A blueback herring and shad's eye view of Presumpscot Falls.
At the time of filming, in early June, the blueback herring and American shad runs were nearing their peak and the fish congregated at the deep plunge pool at the base of the falls by the thousands as they struggled to swim through the heavy water to their upstream spawning grounds.
The underwater filming was done with a small waterproof video camera attached to a long, metal broom handle with multiple hand straps and duct tape. The camera position was obtained by swimming out to a large mid-river rock, and repeatedly plunging the camera and broom stick deep into the water when a school of fish appeared close by. Because the current is so strong at the base of the falls, it was nearly impossible to keep the camera steady for more than a few seconds. Also, because the fish were quickly spooked by a long broomstick waving in their midst, each filming attempt was limited to a couple quick plunges before the herring and shad dispersed. Then it was a matter of waiting for them to regather and hoping the sun did not duck behind any clouds. It took two afternoons of filming to get the underwater footage here.
Blueback herring leaping the rapids at Ticonic Falls, Kennebec River, Waterville, Maine. Photograph by Tim Watts.
River bottom view of blueback herring getting ready to tackle the ledge drops at Ticonic Falls, Kennebec River, Waterville, Maine. Photograph by Tim Watts.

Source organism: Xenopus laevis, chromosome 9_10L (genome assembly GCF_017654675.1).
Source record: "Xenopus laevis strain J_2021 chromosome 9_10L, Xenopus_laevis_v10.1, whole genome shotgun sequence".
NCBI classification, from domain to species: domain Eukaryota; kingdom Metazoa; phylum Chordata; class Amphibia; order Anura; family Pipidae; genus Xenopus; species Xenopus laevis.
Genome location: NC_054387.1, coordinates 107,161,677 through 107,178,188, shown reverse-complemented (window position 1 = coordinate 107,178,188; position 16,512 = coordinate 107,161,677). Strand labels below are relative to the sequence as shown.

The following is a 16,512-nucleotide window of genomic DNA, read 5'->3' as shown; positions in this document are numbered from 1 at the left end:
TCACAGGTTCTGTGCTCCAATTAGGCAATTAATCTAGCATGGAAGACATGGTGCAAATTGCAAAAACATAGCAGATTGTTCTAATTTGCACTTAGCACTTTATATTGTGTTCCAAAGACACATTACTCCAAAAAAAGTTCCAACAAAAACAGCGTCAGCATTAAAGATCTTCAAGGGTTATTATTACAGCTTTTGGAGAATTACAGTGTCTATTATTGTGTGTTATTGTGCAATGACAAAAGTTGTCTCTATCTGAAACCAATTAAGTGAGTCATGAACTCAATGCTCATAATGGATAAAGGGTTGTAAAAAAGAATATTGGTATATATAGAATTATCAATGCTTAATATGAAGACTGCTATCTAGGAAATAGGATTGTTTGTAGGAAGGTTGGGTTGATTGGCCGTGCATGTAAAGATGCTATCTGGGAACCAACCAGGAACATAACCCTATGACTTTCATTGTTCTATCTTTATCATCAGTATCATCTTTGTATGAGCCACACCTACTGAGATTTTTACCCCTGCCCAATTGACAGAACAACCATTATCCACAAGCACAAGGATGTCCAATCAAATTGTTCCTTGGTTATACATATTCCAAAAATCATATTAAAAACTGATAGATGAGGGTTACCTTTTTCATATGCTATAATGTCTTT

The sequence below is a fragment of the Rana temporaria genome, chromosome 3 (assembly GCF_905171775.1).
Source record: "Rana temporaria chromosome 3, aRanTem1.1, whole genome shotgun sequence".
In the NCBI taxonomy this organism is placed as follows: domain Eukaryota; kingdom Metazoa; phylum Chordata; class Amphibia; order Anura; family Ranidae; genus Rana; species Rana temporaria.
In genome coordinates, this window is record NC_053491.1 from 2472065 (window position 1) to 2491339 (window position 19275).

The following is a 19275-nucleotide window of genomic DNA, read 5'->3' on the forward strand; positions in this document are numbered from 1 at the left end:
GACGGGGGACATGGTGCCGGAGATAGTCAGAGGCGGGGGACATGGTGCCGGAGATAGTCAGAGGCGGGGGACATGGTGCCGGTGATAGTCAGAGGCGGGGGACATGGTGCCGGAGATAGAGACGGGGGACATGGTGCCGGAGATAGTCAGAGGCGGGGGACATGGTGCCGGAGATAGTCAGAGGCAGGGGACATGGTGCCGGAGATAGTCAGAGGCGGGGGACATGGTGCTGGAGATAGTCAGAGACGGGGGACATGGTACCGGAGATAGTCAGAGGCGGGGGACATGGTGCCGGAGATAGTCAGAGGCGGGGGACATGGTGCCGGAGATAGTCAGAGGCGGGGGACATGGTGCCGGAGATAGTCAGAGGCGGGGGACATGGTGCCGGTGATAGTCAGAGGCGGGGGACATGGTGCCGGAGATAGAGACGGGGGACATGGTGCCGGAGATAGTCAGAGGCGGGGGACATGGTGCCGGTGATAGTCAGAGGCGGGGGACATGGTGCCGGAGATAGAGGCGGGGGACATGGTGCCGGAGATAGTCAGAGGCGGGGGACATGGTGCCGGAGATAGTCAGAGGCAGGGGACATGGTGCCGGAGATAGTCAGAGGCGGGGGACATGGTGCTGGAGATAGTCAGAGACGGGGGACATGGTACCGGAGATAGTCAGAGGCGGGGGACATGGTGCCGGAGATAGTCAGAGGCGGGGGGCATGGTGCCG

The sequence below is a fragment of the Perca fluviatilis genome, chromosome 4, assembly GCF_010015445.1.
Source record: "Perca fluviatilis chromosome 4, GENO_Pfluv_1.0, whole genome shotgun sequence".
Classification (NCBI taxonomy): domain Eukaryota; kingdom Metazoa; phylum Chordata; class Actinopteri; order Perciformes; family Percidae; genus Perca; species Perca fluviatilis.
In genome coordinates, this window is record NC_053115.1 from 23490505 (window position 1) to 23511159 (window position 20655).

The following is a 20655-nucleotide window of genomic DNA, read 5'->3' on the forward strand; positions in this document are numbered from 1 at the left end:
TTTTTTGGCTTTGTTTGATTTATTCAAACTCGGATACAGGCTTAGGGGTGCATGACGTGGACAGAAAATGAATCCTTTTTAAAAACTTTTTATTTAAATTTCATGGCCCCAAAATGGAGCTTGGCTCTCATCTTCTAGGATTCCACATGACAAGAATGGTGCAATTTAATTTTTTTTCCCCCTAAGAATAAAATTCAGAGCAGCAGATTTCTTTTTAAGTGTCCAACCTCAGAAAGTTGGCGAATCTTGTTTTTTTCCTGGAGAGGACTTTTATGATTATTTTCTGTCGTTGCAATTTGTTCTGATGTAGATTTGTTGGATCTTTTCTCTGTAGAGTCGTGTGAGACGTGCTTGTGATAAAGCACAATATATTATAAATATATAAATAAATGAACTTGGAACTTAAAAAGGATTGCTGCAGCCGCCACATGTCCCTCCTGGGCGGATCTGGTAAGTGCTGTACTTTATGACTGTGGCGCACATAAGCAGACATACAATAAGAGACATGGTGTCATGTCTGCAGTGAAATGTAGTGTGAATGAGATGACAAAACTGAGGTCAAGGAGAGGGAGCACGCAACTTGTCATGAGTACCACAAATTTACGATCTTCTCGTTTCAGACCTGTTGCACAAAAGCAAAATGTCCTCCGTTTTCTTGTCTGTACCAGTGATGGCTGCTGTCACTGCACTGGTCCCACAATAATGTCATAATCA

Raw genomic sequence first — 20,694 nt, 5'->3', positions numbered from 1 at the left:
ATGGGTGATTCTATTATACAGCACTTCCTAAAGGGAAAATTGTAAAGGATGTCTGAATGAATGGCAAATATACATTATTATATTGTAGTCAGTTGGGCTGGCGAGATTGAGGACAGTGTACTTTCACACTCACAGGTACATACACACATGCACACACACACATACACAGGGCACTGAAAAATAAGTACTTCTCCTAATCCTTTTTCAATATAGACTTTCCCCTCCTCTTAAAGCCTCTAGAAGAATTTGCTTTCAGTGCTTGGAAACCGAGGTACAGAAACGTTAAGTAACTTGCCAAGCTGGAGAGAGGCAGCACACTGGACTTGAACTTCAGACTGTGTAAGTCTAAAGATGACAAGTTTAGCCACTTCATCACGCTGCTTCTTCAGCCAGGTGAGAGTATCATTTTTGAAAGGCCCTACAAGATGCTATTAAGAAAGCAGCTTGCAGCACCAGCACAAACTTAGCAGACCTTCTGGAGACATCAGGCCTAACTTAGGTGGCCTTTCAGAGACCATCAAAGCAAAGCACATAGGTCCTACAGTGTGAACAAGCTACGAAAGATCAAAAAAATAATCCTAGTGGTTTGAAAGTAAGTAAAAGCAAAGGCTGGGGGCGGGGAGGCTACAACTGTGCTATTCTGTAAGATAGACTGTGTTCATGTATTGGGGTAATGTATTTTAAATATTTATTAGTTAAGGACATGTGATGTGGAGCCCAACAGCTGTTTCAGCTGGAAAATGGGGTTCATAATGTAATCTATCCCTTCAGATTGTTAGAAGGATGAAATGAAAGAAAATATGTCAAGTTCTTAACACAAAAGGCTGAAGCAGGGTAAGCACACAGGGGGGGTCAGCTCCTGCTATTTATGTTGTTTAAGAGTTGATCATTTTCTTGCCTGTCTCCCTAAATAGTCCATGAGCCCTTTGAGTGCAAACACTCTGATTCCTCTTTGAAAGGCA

The dominant species in the footage is the blueback herring (Alosa aestivalis). Bluebacks are closely related to the alewife, which is also native to the Presumpscot, but alewives migrate upstream several weeks earlier in the spring than bluebacks. Like alewives, bluebacks are born in freshwater but live in the ocean. After one summer in freshwater as babies, they migrate to the ocean and live and grow for 3-4 years before returning to their home river to spawn. Unlike alewives, which spawn in freshwater ponds, blueback herring spawn in the river itself. Blueback herring are slightly smaller than alewives, with an average length of about 9-10 inches. Blueback herring are an important food source for fish-eating birds such as great blue heron, osprey and cormorants as well as striped bass. They are an essential food source for osprey nestlings. During the peak of the blueback run, the rapids and bedrock gorge of Presumpscot Falls are a circus of bird and fish life as osprey wheel about diving for herring, great blue heron spear them from streamside rocks and large striped bass attack them from below.
This still image from Presumpscot Falls shows the size difference between American shad and blueback herring. The American shad is the very large fish in the top of the image. It is probably 24-26 inches. The 9-10 inch blueback herring are directly below. A second, smaller shad is visible at right in the background.
The June 2009 filming revealed a much larger population of American shad in the Presumpscot than previously thought. American shad (Alosa sapidissima) are closely related to alewives and bluebacks but can reach nearly 30 inches long and 10 pounds, with an average size of about 24 inches and 3-5 pounds. Shad migrate upriver in June and spawn in deep holes in the river in July. The young migrate to sea in the fall at a length of 3-4 inches. Unlike their smaller cousins, shad spend 5 to 6 years in the ocean before returning to their river of birth to spawn.